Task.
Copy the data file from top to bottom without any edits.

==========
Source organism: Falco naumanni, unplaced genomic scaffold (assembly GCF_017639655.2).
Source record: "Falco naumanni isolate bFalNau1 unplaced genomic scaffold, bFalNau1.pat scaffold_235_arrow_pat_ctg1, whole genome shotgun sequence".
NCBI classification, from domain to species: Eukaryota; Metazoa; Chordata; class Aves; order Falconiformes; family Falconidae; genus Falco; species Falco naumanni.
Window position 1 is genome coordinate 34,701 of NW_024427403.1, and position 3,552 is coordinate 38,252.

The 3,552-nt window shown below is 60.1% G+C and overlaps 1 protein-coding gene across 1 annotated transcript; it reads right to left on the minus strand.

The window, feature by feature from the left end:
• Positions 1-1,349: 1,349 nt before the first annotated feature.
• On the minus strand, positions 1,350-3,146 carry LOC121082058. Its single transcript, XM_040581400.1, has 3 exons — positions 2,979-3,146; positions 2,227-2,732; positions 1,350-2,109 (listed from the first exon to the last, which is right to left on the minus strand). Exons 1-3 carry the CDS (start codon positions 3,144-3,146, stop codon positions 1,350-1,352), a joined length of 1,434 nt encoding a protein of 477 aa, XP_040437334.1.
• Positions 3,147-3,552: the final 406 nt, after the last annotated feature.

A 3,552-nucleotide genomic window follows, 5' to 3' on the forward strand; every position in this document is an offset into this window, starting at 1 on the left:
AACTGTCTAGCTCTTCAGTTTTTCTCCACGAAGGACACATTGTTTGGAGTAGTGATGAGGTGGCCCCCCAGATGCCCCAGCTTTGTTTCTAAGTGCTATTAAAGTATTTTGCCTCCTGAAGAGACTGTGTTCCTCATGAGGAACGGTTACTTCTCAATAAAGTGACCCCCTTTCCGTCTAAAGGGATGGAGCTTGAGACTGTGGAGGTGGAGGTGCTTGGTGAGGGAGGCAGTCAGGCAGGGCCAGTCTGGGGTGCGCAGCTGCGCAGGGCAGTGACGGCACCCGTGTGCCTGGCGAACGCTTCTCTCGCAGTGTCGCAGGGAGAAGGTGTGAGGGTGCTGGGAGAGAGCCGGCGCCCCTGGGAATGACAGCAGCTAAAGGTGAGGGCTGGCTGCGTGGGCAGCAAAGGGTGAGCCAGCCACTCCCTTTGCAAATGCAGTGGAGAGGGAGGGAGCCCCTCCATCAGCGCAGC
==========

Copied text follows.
Source organism: Falco naumanni, unplaced genomic scaffold (assembly GCF_017639655.2).
Source record: "Falco naumanni isolate bFalNau1 unplaced genomic scaffold, bFalNau1.pat scaffold_235_arrow_pat_ctg1, whole genome shotgun sequence".
NCBI classification, from domain to species: Eukaryota; Metazoa; Chordata; class Aves; order Falconiformes; family Falconidae; genus Falco; species Falco naumanni.
Window position 1 is genome coordinate 34,701 of NW_024427403.1, and position 3,552 is coordinate 38,252.

The 3,552-nt window shown below is 60.1% G+C and overlaps 1 protein-coding gene across 1 annotated transcript; it reads right to left on the minus strand.

The window, feature by feature from the left end:
• Positions 1-1,349: 1,349 nt before the first annotated feature.
• On the minus strand, positions 1,350-3,146 carry LOC121082058. Its single transcript, XM_040581400.1, has 3 exons — positions 2,979-3,146; positions 2,227-2,732; positions 1,350-2,109 (listed from the first exon to the last, which is right to left on the minus strand). Exons 1-3 carry the CDS (start codon positions 3,144-3,146, stop codon positions 1,350-1,352), a joined length of 1,434 nt encoding a protein of 477 aa, XP_040437334.1.
• Positions 3,147-3,552: the final 406 nt, after the last annotated feature.

A 3,552-nucleotide genomic window follows, 5' to 3' on the forward strand; every position in this document is an offset into this window, starting at 1 on the left:
AACTGTCTAGCTCTTCAGTTTTTCTCCACGAAGGACACATTGTTTGGAGTAGTGATGAGGTGGCCCCCCAGATGCCCCAGCTTTGTTTCTAAGTGCTATTAAAGTATTTTGCCTCCTGAAGAGACTGTGTTCCTCATGAGGAACGGTTACTTCTCAATAAAGTGACCCCCTTTCCGTCTAAAGGGATGGAGCTTGAGACTGTGGAGGTGGAGGTGCTTGGTGAGGGAGGCAGTCAGGCAGGGCCAGTCTGGGGTGCGCAGCTGCGCAGGGCAGTGACGGCACCCGTGTGCCTGGCGAACGCTTCTCTCGCAGTGTCGCAGGGAGAAGGTGTGAGGGTGCTGGGAGAGAGCCGGCGCCCCTGGGAATGACAGCAGCTAAAGGTGAGGGCTGGCTGCGTGGGCAGCAAAGGGTGAGCCAGCCACTCCCTTTGCAAATGCAGTGGAGAGGGAGGGAGCCCCTCCATCAGCGCAGC